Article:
21. You have chosen to ignore posts from Paul_K. Show Paul_K's posts

    Re: Jets Erred in Taking Coples Over Chandler Jones?

    Weaknesses

    Coples' motor has been the single question mark throughout his collegiate career. While Coples is known to possess strength and quickness that should beat most offensive linemen in the ACC, at times he can disappear from the action. While he is a great interior player, Coples doesn't see much action outside the box and his lateral movement can be an Achilles heel for him when running down plays. There are also question marks surrounding his ability to use his hands, and his ability to ignite his feet and hips to make quick-twitch plays. He can seem as if he's moving in slow motion at times.

    While he doesn't have an array of pass-rush moves to beat NFL left tackles, his pure power allows him to be disruptive and productive at the position.


    Coples has a wingspan of 33 1/4" as measured at the combine.  Pretty good, but Jones is 35 1/2".  Furthermore, Jones can outjump Coples by 3.5 inches.  Jones is going to swat an awful lot of passes straight up in the air.  Jones sheds blockers better through better hand work.  Also, Jones has great top speed for chasing down outside runs.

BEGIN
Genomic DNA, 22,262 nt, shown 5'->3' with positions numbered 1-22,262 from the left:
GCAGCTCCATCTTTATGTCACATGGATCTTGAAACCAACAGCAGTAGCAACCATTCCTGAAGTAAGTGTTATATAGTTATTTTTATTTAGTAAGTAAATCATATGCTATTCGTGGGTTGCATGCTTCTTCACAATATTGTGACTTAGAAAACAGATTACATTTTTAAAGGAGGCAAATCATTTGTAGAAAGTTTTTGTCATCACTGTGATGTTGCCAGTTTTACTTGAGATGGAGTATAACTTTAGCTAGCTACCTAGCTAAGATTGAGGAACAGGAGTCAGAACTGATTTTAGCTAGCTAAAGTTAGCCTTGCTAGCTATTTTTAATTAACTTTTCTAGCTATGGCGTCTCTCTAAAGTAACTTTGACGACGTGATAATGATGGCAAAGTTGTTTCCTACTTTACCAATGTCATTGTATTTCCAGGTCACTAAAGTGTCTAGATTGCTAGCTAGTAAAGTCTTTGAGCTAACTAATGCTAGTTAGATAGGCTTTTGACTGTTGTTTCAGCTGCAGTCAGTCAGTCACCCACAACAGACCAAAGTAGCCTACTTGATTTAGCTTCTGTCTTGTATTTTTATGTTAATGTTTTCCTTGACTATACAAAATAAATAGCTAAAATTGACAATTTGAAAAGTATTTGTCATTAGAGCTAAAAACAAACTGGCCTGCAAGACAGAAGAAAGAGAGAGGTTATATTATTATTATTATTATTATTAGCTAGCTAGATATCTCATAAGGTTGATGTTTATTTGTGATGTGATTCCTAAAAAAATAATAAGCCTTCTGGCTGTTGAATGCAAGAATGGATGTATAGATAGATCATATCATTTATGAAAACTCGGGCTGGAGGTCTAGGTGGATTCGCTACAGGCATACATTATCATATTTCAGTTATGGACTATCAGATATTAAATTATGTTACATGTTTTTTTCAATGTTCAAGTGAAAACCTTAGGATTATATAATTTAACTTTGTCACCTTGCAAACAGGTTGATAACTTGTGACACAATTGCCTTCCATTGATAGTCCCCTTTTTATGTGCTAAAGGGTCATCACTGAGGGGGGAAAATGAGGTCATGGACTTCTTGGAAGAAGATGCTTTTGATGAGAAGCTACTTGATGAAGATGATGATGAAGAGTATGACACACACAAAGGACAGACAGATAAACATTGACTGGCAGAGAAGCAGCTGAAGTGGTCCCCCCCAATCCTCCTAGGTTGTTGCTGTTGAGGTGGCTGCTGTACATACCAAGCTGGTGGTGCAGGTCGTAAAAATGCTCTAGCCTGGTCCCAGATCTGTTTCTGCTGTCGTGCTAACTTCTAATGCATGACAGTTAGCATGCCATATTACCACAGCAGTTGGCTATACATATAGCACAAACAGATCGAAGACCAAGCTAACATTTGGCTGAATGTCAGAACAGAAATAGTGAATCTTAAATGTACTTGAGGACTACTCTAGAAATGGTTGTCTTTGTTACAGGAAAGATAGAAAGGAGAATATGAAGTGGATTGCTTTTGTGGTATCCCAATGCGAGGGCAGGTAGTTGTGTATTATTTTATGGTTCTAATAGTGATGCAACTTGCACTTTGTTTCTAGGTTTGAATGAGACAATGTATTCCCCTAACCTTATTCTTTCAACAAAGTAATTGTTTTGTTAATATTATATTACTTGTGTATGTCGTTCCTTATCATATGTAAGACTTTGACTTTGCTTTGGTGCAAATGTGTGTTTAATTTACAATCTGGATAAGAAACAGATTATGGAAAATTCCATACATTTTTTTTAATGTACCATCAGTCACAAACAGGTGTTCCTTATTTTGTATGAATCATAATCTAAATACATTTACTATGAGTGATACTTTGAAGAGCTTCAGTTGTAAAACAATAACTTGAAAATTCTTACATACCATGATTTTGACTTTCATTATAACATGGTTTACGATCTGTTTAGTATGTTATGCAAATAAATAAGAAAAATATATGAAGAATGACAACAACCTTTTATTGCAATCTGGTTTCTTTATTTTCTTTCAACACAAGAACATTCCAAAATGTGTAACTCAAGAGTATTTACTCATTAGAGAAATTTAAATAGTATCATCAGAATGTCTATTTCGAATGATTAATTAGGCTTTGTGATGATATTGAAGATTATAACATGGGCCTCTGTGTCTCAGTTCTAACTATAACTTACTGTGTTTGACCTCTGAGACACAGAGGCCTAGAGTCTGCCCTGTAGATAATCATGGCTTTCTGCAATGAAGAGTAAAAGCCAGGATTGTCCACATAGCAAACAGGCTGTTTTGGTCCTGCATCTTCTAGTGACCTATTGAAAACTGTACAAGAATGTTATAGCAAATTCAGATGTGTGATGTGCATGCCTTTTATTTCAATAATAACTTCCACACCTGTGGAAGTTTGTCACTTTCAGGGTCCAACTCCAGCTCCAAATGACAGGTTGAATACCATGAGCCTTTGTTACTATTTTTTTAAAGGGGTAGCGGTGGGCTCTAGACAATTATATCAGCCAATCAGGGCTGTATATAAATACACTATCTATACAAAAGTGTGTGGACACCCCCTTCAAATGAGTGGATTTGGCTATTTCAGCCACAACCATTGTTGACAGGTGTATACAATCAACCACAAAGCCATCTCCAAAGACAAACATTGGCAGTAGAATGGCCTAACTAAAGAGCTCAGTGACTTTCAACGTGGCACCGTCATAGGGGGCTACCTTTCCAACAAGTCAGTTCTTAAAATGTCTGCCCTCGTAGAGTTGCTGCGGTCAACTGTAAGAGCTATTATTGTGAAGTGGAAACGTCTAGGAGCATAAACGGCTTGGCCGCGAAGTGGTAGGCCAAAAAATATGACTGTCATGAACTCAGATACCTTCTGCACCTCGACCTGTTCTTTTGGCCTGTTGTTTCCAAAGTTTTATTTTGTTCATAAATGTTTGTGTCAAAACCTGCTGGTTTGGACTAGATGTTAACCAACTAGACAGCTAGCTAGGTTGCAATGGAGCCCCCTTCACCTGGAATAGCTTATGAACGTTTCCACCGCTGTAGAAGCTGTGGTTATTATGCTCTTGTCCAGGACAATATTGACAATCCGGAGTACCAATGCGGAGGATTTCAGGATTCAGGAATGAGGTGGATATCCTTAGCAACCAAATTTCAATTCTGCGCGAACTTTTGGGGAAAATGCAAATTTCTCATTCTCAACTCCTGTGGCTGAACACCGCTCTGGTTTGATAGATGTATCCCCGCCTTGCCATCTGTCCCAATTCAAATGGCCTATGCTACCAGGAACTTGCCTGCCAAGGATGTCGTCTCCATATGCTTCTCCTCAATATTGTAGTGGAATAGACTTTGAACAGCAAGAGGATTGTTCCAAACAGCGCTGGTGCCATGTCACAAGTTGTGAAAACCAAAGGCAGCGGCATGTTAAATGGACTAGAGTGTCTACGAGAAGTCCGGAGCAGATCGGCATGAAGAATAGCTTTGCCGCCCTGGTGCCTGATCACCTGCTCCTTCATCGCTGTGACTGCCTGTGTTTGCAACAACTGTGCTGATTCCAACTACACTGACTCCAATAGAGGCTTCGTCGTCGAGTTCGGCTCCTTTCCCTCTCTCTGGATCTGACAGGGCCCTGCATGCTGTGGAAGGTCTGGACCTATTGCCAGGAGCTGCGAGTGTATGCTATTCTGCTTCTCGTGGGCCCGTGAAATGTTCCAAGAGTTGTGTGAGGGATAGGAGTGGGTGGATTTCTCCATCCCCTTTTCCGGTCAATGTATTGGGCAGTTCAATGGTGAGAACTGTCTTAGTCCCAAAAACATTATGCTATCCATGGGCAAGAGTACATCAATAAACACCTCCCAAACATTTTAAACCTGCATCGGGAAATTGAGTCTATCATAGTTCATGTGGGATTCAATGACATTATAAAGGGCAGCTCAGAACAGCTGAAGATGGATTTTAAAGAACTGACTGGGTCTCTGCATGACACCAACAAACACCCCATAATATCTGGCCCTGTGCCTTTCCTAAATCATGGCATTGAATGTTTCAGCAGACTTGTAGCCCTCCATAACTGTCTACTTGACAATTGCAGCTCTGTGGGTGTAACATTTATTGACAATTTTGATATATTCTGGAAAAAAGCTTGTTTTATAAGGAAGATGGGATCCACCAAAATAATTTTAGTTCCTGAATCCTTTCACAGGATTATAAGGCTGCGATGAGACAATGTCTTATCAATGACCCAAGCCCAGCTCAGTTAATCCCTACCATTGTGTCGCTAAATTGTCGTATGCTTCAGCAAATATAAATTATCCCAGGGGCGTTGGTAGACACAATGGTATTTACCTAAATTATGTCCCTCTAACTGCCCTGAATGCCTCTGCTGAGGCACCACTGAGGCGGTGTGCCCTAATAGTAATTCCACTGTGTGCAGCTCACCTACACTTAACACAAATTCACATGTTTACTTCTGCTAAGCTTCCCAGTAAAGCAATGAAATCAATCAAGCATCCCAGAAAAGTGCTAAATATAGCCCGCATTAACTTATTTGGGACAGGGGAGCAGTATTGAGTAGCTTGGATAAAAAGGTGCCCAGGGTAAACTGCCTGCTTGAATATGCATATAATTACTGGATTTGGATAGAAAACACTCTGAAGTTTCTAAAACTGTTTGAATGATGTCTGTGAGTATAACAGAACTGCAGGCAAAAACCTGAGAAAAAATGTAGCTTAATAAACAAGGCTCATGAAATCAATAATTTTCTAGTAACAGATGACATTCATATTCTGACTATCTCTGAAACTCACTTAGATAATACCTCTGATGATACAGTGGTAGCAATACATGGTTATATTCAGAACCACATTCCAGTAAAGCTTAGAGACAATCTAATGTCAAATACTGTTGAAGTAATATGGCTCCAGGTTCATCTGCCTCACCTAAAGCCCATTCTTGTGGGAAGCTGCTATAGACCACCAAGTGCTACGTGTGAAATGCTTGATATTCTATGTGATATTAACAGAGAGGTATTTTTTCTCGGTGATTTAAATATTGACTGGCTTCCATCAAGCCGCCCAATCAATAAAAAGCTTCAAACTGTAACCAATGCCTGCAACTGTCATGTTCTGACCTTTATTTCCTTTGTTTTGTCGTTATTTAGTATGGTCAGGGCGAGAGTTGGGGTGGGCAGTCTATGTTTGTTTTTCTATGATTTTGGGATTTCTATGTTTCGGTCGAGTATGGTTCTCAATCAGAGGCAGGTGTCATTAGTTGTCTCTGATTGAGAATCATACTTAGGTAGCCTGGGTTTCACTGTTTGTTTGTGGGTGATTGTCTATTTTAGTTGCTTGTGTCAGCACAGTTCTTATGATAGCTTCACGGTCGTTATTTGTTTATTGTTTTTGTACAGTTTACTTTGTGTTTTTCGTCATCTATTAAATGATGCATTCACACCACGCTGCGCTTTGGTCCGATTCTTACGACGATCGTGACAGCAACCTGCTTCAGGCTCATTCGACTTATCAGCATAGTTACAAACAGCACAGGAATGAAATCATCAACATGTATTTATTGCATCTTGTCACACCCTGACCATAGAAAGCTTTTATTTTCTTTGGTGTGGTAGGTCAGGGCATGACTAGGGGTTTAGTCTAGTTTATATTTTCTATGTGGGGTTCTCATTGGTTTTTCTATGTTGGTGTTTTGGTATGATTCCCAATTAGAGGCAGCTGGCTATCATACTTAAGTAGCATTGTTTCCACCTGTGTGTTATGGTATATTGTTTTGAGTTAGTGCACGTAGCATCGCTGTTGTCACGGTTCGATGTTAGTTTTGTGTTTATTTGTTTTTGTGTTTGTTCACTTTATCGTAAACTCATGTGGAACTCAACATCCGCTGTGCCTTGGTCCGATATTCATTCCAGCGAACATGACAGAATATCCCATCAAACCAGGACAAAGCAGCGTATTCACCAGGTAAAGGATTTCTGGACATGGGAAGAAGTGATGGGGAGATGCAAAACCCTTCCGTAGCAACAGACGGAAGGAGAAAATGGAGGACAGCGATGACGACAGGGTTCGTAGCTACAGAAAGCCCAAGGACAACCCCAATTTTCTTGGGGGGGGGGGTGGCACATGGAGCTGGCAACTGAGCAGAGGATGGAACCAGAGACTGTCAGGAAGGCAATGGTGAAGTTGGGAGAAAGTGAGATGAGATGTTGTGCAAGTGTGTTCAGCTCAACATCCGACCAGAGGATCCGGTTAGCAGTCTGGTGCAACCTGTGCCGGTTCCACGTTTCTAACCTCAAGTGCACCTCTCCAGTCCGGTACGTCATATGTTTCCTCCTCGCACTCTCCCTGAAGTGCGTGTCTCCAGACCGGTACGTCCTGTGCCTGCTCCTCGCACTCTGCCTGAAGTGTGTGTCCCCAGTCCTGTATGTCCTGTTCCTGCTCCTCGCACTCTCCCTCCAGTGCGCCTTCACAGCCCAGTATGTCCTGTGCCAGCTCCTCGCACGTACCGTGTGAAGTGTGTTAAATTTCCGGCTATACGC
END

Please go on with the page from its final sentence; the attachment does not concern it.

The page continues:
http://www.nfl.com/combine/profiles/quinton-coples?id=2532818

    Coples won't be a bust, but Jones could easily outclass him.
     
  22. You have chosen to ignore posts from GEAUX-TIGRES. Show GEAUX-TIGRES's posts

    Re: Jets Erred in Taking Coples Over Chandler Jones?

    In Response to Re: Jets Erred in Taking Coples Over Chandler Jones?:
    [QUOTE]Of course the Jets screwed up. It's what they do.  Coples has intangible flaws. Any players that has inconsistency issues at the NCAA level is in for a rude awakening at the NFL level. BB is thrilled to have the guy he wanted.
    Posted by BassFishing[/QUOTE]
    How can anyone discern with certainty the 'bust' from the 'real deal'? What if the Pats screwed up? What happenned in college stays in college. How many retread, has been, troubled and colleagate personality flawed players has BB brought into his system and failed. All the draft is, except for legitimate athletic freaks, are a sure thing at the NFL level? It's nothing but a crap shoot and hope that he plays to or above his potential? And there's arguement here. Spin it anyway you want. It is what it is.